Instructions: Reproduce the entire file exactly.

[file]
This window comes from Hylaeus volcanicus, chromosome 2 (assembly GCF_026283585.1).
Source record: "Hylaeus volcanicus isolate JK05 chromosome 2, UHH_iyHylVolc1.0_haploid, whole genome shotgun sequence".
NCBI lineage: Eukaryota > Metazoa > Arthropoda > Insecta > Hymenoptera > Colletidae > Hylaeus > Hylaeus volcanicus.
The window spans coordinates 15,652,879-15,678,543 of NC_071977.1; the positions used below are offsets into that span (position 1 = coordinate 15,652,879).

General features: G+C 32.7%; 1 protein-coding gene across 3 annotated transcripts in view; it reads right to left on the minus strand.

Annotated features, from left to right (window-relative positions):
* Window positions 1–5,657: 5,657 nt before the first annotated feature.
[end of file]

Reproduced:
This window comes from Hylaeus volcanicus, chromosome 2 (assembly GCF_026283585.1).
Source record: "Hylaeus volcanicus isolate JK05 chromosome 2, UHH_iyHylVolc1.0_haploid, whole genome shotgun sequence".
NCBI lineage: Eukaryota > Metazoa > Arthropoda > Insecta > Hymenoptera > Colletidae > Hylaeus > Hylaeus volcanicus.
The window spans coordinates 15,652,879-15,678,543 of NC_071977.1; the positions used below are offsets into that span (position 1 = coordinate 15,652,879).

General features: G+C 32.7%; 1 protein-coding gene across 3 annotated transcripts in view; it reads right to left on the minus strand.

Annotated features, from left to right (window-relative positions):
* Window positions 1–5,657: 5,657 nt before the first annotated feature.